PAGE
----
Saitek has been making top notch computer peripherals for a long time. Their joysticks, keyboards and driving wheels are second to none. The new Obsidian computer mouse seems to be another great product from Saitek. Lets see if it holds up to the test. .
- 4-mode, touch-sensitive scroll function
- Recharge cradle with wireless transmitter storage and spare battery recharge
- 5 buttons
- 1000 dpi resolution minimum
- Interference-free 2.4GHz wireless technology
There are several things you will notice when you start using the Obsidian mouse. The first will be the lack of a scroll wheel. My pointer finger usually goes directly to the scroll wheel when I place my hand on the mouse, not only to orient my hand without having to look at the mouse, but also because I am a fidgeter and my finger can fidget with the scroll wheel without causing too much damage to what I am doing. Without a scroll wheel this is a little more difficult. Instead of a scroll wheel, the Obsidian has a touch pad. It is very similar to the touch pads that are on a laptop. There are 4 modes to the touch pad — scroll, scroll lock, tick up and tick down. The scroll is done by sliding your finger from the top to the bottom or from the bottom to the top. The scroll lock is done by tapping the center of the pad and tick up and tick down is done by tapping the top or bottom of the pad once.
Another feature of the Obsidian is the interchangeable batteries. While other wireless mice have batteries that can be replaced it usually requires replacing multiple AA or AAA batteries. The Obsidian has a single circular battery that pops in and out really quickly. They even included an additional battery so that while one is charging you can still use the mouse.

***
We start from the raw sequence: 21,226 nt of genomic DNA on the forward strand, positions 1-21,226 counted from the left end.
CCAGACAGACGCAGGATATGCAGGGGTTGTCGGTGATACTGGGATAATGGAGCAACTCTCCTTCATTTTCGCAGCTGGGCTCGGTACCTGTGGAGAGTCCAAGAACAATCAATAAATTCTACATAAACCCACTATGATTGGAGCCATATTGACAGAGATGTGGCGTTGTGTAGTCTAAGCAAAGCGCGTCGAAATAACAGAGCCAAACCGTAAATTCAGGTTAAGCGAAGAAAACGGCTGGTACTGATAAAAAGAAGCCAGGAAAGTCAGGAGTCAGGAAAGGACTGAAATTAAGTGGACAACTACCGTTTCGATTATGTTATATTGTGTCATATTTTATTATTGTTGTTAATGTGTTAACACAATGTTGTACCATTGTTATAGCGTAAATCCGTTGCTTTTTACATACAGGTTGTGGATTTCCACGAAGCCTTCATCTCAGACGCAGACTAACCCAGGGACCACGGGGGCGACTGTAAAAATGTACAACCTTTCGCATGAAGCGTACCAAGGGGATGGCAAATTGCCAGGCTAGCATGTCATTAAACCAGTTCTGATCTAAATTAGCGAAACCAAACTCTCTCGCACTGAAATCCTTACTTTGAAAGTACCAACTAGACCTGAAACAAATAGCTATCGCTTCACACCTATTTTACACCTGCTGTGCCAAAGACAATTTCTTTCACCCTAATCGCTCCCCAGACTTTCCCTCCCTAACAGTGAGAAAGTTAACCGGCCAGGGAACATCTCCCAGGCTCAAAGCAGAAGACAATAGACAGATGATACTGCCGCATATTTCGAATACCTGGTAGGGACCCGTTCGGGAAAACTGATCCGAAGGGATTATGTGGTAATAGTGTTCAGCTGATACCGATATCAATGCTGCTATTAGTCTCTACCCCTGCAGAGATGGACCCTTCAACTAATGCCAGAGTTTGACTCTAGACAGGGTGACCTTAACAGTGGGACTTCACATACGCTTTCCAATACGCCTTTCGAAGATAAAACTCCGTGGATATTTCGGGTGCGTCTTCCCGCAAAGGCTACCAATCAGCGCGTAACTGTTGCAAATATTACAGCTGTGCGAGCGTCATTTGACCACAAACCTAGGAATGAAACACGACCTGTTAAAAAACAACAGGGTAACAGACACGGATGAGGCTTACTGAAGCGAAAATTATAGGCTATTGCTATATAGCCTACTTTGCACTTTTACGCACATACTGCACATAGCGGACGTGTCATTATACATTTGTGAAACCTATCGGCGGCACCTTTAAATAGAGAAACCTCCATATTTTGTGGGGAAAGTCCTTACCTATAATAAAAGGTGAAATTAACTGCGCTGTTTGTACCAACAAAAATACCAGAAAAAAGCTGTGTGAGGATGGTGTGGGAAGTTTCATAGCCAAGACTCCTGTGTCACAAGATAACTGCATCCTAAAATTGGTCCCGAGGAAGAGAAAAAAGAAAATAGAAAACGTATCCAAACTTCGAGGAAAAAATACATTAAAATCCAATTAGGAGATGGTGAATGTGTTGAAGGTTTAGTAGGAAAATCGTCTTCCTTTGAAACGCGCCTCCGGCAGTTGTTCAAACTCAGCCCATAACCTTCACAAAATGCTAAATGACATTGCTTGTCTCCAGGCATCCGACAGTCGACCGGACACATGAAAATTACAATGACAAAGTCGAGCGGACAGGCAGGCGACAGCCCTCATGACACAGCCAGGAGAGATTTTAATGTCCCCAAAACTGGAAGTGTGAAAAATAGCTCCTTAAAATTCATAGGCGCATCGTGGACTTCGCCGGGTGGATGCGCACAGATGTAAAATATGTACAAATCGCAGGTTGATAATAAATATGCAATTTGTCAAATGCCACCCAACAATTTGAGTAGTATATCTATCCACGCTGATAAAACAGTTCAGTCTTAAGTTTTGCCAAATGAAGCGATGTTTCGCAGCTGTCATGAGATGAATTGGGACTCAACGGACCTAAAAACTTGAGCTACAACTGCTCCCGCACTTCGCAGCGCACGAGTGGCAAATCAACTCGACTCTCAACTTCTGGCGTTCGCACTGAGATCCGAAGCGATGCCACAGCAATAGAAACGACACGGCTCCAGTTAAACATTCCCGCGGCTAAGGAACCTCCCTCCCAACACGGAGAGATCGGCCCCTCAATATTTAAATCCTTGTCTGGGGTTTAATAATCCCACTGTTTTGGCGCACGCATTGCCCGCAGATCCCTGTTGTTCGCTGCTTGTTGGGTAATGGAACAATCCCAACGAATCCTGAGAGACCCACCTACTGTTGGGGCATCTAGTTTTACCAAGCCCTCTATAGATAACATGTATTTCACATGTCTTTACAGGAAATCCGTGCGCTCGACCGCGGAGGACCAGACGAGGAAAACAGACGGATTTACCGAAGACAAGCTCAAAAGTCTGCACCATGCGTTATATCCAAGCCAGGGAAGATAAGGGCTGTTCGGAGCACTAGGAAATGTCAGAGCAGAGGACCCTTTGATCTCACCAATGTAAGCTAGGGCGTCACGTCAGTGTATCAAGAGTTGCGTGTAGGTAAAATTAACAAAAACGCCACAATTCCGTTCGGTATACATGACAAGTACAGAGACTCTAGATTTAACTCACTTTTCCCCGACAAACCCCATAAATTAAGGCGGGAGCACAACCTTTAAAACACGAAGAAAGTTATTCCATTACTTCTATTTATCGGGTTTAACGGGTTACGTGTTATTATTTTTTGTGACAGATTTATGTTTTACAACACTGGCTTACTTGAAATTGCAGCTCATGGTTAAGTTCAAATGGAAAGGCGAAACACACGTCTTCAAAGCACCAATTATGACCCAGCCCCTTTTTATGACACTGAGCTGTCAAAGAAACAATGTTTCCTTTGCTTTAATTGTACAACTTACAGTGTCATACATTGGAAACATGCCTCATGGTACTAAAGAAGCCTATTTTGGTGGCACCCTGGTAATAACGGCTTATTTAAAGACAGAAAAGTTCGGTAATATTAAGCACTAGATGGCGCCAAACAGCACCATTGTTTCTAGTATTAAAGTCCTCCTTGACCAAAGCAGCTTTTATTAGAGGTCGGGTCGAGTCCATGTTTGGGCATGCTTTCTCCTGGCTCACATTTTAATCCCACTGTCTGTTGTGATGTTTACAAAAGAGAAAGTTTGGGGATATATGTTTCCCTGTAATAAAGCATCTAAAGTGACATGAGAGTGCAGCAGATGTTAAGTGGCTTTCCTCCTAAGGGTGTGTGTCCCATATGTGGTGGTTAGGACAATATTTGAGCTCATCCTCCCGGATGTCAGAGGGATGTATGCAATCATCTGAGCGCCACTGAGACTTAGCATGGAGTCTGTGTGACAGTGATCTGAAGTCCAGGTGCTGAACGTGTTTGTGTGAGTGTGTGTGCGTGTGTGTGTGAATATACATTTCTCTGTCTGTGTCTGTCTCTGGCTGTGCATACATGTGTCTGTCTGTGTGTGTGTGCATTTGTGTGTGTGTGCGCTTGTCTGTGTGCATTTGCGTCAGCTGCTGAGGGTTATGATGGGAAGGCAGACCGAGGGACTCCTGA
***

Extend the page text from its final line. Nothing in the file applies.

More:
The wireless transmitter has dual uses as well. You can leave it plugged into the base for normal desktop use or you can take it out of the base and plug it directly into a USB port for use with a laptop so you don’t have to deal with long cables.
The design of the Obsidian mouse is really simple. There are no fancy curves or colors. The all black look and smooth surface not only look good, but they work well also. The top of the mouse, like all PC mice, is where you will find two buttons and the scroll wheel. In the case of the Obsidian you will not find a scroll wheel, instead you find the touch pad that I mentioned before. There is a light around the touch pad that is used to indicate the status of the mouse. A steady light indicates a good connection and a good charge on the battery. A slowly blinking light indicates a low battery charge. A fast blink indicates no connection to the computer.
On either side of the mouse is an area covered in rubber. The rubber area covers two more buttons. Because the mouse is ambidextrous the buttons on both sides of the mouse do the same thing, They are the forward and back buttons.
The bottom of the mouse is where the battery goes. You will notice a small switch that is used to release the battery. The battery is designed as a circle and it has contacts all around the top so you don’t have to worry about putting it in the wrong direction.
The cradle is simple. It include a place for the mouse in case you want to store it when not in use. It also has a place for the battery charging. The charger is surrounded by a light that indicates the charging status. A green light indicates a complete charge, and a red light indicates charging. Unfortunately, the cradle does not charge the battery while it is still in the mouse, even when you rest the mouse on the cradle. There is also a small indicator light on the USB dongle. This light indicates if it is receiving information from the mouse. It lights up whenever you press a button or move the mouse.